(back) Subject: Re: [Residence Organs] Power Supply Continuation From: "Jon" <sparky@chesco.com> Date: Mon, 24 Jan 2000 16:06:29 -0500   >At 09:27 AM 1/24/00 -0600, you wrote: >>Hi Jon et all, >> >>The primary purpose of the bleeder resistor (shunt resistor) was >>for safety. It provides a path for the filter caps to discharge with >>no load. > >What Jon Habermas says is true but, as I remember, not all. The bleeder = on >a saturable reactor regulator prevents some sort of runaway if the load >current falls below a certain value.   Garsh I didn't even think of that since i designed the shunt into my = reg... what I believe you are reffering to is the tendency of inductive-choke (methinks thats the right name) filters to have runaway voltages. This happens with bridge rectifiers as well if they go strait into an inductor and then caps... I have learned the hard way... (small amplifier amplifies no more)   jon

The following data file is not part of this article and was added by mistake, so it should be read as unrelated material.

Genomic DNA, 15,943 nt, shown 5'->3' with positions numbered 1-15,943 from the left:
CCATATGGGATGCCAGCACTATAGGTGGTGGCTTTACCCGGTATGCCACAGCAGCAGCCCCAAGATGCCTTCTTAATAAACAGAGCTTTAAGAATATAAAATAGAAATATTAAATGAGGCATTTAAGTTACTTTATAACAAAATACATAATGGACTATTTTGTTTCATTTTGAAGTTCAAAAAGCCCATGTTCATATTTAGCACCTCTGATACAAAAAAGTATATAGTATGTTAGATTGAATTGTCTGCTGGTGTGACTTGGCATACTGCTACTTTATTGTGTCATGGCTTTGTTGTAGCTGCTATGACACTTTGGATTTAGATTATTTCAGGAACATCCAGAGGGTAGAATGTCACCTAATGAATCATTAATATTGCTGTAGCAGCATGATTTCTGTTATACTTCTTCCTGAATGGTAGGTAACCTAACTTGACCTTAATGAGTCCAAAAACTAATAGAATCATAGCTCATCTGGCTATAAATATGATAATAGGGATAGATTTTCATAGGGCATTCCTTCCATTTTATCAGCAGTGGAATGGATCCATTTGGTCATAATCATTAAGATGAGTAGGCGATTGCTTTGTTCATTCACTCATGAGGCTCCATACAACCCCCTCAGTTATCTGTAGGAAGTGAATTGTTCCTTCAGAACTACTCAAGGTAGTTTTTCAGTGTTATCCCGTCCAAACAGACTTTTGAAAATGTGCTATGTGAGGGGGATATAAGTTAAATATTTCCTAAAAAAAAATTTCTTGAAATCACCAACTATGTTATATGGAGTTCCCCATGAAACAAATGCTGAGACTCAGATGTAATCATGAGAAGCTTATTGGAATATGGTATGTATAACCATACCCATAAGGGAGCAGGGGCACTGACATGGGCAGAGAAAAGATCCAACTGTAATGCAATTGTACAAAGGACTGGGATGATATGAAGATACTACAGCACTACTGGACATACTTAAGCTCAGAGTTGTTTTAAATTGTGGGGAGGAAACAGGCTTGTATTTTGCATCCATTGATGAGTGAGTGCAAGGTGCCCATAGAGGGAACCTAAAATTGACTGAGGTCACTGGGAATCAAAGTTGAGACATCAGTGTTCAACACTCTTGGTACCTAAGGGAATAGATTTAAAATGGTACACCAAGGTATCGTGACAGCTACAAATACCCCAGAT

(back) Subject: Re: Hide Glue. From: <TheGluePot@aol.com> Date: Mon, 24 Jan 2000 16:16:26 EST   Dear Bruce:   Thank you for rejecting all of the future problems caused by the white = casein based glues. For rebuilds there is only one glue to trust, hot hide glue. = Whole organs have been taken to the dumps because the wrong glues were = used on them.   > Can anyone give me some directions for mixing and cooking hide glue.   Hide glue is already cooked so it should never be taken over 180 degrees Fahrenheit and the normal electric hot glue pot runs about 135-140 degree = F.   > I have used hide glue in the past, but have never had to do the initial preparation.   For most jobs a smaller batch will do just fine. Take an empty Kraft Marshmallow Cream bottle and put 2 inches of glue flakes into the bottle. =   Over the dry glue flakes pour in room temperature distilled water until = the flakes are just covered a bit but with some still showing above the = surface. Put on the screw cover and let stand overnight......... The next day = with water heated already in the electric glue pot or in a double broiler on = the stove, put the Kraft jar into the water for heating. A cooking = thermometer will let you know when the glue is at working temperature.   After you use the glue, the jar may be cleaned with a rag having hot = water, the top replaced then the jar goes into the refrigerator for storage until =   you need it again. It will keep for months in the fridge. To get it = quickly up to temperature the jar may be microwaved on low once the lid is removed = (I leave the lid on which is OK as long as it is loose and not touching any other metal inside). A touch of water over the surface is good and can be =   mixed in when the glue has softened. > I currently have a supply of hide glue (flakes/granules) from Organ = Supply > Industries, but there is no data on gram strength or mixing ratios = given.   I guess it is understood that only pros having done this for years would = be using the glue and no instructions would be needed. > I ahave checked the diyapason resources section and the links from = there, > but the mix ratios seem to vary widely, with some using simple 50/50 by > volume, and others using other ratios, and others using weights. Just cover the flakes slightly on initial preparation. You will = constantly have to add water (I prefer distilled) as time goes by because the glue = will lose water by evaporation. You can slow this by having any old flat = object to lay across the mouth of the jar when you are not using the glue.   > I followed an interesting thread about this on the theatre organ list = some > time back and thought I had saved the information, but when I went = looking > for it I could not find it. I am also interested in methods which = reheat > the glue in a microwave, as I currently do not have access to a = glue-pot.   A double broiler will work well with water in the top section too. The working temperature of the glue is not critical but above 140 degrees F = the glue "skins over" quickly and will have to be sprayed with a quick shot of =   water from a spray bottle then mixed again. Using a microwave alone = without a water jacket of some type will mean that you will be constantly having = to test temperature then putting the glue back into the microwave on a = regular basis. A water jacket will retain heat and allow you more working time between microwave breaks! > Thanks in advance. > David Bruce >>   Al Sefl Editor of "TheGluePot" the ATOS Pipe Organ Owners Group = newsletter...........   p.s.: For glue pots many have successfully used old crock pots, baby = bottle heater, etc., found at Salvation Army for only a few dollars.   p.p.s.: Fish glues are used at room temperature on the new slick = pnuematic leathers and this is OK as they dry just like the hot glues to where they = can be sanded off for rebuilds.